I think it's obvious that there is a causal link between conspiracy theories and science fiction. For example, many of today's conspiracy theories come from the X-Files series, with contamination from the Doctor (Dr. Who) and something from other films, such as Visitors (where the reptilians come from). But that's not the point of my post today. The point is, instead, how to insert references to pop culture into a science fiction book.
It's a problem I faced when I wrote ANNO XIII. And which I have to face again now that I'm writing its sequel, ANNO XIX. The particular problem with these two books is that in addition to being a science fiction story, they are also (by choice) funny books, in the sense that they are "geek porn". But once we've established that it's geek porn, how do we bring inane things from pop culture into a serious plot?
The problem can be summed up like this: while reality does what it wants, science fiction must be realistic.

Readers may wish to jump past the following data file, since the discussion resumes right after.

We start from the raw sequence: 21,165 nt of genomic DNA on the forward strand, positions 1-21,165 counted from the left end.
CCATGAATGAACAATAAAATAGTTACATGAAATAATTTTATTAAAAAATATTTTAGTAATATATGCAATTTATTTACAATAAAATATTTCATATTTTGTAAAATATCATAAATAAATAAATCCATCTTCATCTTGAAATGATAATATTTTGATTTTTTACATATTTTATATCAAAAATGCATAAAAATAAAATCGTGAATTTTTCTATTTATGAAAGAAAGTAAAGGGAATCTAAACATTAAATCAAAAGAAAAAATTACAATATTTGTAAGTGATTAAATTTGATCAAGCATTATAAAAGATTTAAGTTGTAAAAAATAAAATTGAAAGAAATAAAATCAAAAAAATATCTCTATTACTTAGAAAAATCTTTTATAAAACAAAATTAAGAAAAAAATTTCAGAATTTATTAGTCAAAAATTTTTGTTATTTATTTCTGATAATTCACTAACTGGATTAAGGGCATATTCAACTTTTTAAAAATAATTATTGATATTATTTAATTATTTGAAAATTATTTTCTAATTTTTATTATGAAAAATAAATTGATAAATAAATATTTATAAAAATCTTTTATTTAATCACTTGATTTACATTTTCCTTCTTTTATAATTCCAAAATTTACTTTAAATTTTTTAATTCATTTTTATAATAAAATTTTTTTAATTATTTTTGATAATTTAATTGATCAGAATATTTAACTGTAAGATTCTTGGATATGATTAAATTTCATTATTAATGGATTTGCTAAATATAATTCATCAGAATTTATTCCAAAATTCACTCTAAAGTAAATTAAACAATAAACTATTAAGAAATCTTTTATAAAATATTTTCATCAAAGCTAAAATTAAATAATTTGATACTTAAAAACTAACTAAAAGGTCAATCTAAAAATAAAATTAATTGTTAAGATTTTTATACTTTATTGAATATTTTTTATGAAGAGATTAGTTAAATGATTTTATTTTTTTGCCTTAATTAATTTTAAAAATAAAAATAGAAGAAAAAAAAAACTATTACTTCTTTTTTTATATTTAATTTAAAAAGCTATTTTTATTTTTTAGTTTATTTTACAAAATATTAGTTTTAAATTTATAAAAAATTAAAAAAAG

If we go into detail, in ANNI XIII I used some expedients. For example, I wanted there to be a zombie apocalypse. From this moment on, since it is such clear nonsense, I had to find a way to make it realistic.
The first thing I did was look to see if similar phenomena exist in nature. The answer is that yes, there are several fungi that turn ants into zombies, and some marine animals that enter crabs and do the same thing to them. They take over the nervous system, eat them from the inside out, etc.
I have to say that the call to nature works wonderfully well. When I wanted to make lesbian warriors, I immediately realized that I couldn't draw the same big, bouffant-haired girls from any movie where there are lesbian warriors. Apart from the fact that backcombing one's hair does not make a woman a lesbian, but if we take Xena the warrior as an example, well, in that period she would have had no chance: any male dedicated to war would have been stronger than her.